The original recipe had an interesting anecdote, connecting 'keskul' to Ottoman empire. A keskul is a bowl prepared with a coconut shell. Sultan's people would go around disguised as beggars, collecting money in keskul bowls. The money collected would give them an indication of the people's status. And the money then used to get distributed among the poor. 

Ingredients: (Yield - 2 small servings)
1.5 cup milk
2 tbsp. rice flour
1.5 tbsp. almond flour (I used about 3 tbsp. ground almonds)
2 tbsp. coconut flakes
Sugar to taste 

Directions:
* Whisk about 1/2 cup milk with rice flour until there are no lumps or pass the mixture through a fine sieve.
* Add this mixture, remaining milk, almond flour, coconut and sugar in a thick bottomed pot or a non stick one. Cook on low medium flame until the mixture thickens, continuously stirring. I blindly cooked the mixture for about 15 minutes in a non stick pot, stirring the mixture intermittently. Leave a ladle inside the pot to avoid the mixture from boiling over while cooking.
* Chill the pudding and distribute between bowls. Garnish with chopped almonds / pisatchios / raisins before serving.
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This post is an entry for Blogging Marathon #109 under 'Pudding Recipes' theme. Check what other marathoners are cooking, clicking at the link.


Monday, February 17, 2020

Amaranth Chocolate Pudding

The three posts this week as part of the blogging marathon are going to be milk based puddings. The first one in the series is going to be this amaranth pudding with a chocolate base. I initially wanted to cook amaranth pudding, the Indian kheer style but at the end decided to change the course. I cooked amaranth in milk to a thick mass and stirred in some chocolate and sweetener which resulted in a yummy dessert. I cooked a small portion for myself but my daughter ended up eating it at her lunch. It was delicious and she didn't mind the texture of the amaranth here with chocolate playing an equal part. My daughter wanted to eat as it is but a dollop of ice cream, sauce or poached fruit may be a nice addition.
Ingredients for 1 serving:
1 and 1/4 cups milk
3 tbsp. amaranth seeds
1 oz. chocolate
Sweetener to taste (I used organic honey.)

Directions:
* Wash amaranth seeds and drain the water carefully. 
* Add the drained amaranth and milk to a pot. Cook on medium flame, stirring intermittently. (I cooked for about 40 to 45 minutes.)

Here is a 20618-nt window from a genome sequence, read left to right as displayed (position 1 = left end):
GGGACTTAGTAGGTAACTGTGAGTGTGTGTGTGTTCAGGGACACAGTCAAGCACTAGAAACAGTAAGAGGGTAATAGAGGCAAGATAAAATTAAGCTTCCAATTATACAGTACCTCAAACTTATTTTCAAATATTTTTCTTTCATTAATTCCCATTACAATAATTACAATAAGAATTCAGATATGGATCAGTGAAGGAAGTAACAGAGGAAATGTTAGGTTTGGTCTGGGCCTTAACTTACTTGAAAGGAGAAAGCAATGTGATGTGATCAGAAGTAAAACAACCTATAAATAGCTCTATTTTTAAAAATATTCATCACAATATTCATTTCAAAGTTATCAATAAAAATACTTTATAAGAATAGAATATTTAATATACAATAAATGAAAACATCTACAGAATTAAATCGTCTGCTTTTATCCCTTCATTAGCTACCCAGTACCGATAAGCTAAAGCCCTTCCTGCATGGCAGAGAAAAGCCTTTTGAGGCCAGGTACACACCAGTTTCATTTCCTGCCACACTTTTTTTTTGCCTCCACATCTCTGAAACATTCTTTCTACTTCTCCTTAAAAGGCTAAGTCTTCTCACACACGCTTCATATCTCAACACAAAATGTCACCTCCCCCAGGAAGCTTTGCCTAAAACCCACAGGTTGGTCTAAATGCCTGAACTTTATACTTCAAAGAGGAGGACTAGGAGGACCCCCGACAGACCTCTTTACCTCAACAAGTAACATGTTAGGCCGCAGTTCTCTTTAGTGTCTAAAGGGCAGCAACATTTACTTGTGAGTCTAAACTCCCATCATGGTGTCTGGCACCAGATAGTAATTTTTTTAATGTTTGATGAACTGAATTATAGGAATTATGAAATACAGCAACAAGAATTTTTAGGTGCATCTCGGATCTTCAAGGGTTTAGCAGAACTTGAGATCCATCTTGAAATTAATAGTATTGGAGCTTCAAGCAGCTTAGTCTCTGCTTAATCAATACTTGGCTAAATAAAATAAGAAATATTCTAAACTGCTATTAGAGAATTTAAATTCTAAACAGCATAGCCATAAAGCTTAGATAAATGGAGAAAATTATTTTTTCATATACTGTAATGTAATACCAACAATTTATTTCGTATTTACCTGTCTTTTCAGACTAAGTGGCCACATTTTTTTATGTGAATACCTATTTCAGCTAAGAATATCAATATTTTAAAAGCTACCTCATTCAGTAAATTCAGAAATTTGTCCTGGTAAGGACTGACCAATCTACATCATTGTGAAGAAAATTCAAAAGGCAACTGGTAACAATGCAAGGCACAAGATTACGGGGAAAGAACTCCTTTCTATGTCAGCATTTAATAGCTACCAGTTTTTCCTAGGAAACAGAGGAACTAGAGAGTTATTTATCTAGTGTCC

* Turn off the stove and add sweetener and chocolate after a couple of minutes. Gently stir in until the chocolate melts and serve immediately or chilled.


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This post is an entry for Blogging Marathon #109 under 'Pudding Recipes' theme. Check what other marathoners are cooking, clicking at the link.

Wednesday, February 12, 2020

Bardoli Ki Khichdi


Khichdi, a medley of grain, lentils and vegetables is a common one pot meal prepared across Indian states. The regional variations keep this quick, humble meal interesting enough to keep it rotating in one's kitchen. Today's version supposedly comes from Bardoli, a suburb of Surat in Gujarat. The dish is a straight forward, no fuss kind prepared with the basic ingredients of an Indian kitchen. No special spices / spice powders are used here. 

Raw mango which is a summer staple of Indian kitchens is an interesting addition to this filling khichdi, which drew me to this recipe in the first place. I had a couple of raw mangoes in my refrigerator even in the middle of winter though they don't t match up to the varieties available back home in any manner. The khichdi also had onions in the recipe which I decided to leave out. The khichdi turned out to be how it should be - nutritious, wholesome and simple. Good to go with some papad / lentil wafers, a spicy pickle and drizzled with some ghee on the top.

Ingredients:
1/4 cup yellow lentils / toor dal
1 tbsp. ghee / oil
1 tsp. cumin seeds
2 green chillies, sliced
1/2 inch ginger, chopped
A pinch of asafoetida powder 
1/8 tsp. ground turmeric
1/2 cup rice
1 big sized potato, cut into cubes
1/2 cup raw mango, peeled and cubed
A handful of green peas
Salt to taste
Red chili powder to taste
Cilantro to garnish
Directions:
1. Soak lentils for about 2 hours and drain. (It cuts down the cooking time if the khichdi is going to be cooked in a pan or if the dal cannot be cooked for three whistles in a pressure cooker. Skip this step if lentils can be cooked in a pressure cooker in 2 or 3 whistles.)
2. Heat ghee in a thick bottomed pan on medium flame and add cumin seeds. When they start to brown, add chillies and ginger. Fry until ginger turns golden brown. Add asafoetida, turmeric, drained lentils and about 2 cups of water. 
3. When the lentils are half cooked, add rinsed and drained rice and potato cubes. Keep adding water if needed. Add raw mango cubes after about 10 minutes and continue to cook. After about 5 minutes, add peas and continue to cook. When the rice and lentils are completely cooked, add salt and chili powder. Check the consistency and add water if needed. Bring the mixture to a boil if water was added and if not, cook for about two minutes and turn off the stove. 
* Garnish with cilantro and serve warm.

Note:
Follow this method if using a pressure cooker. Heat ghee in the cooker directly and add cumin seeds. When they start to brown, add chillies and ginger. Fry until ginger turns golden brown. Add asafoetida, turmeric, drained lentils, rinsed and drained rice, potato, raw mango pieces, peas, salt, chili powder and about 2 cups of water. Close the cooker lid and pressure cook for two / three whistles.


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This post is an entry for Blogging Marathon #109 under 'Rice Dishes' theme. Check what other marathoners are cooking, clicking at the link.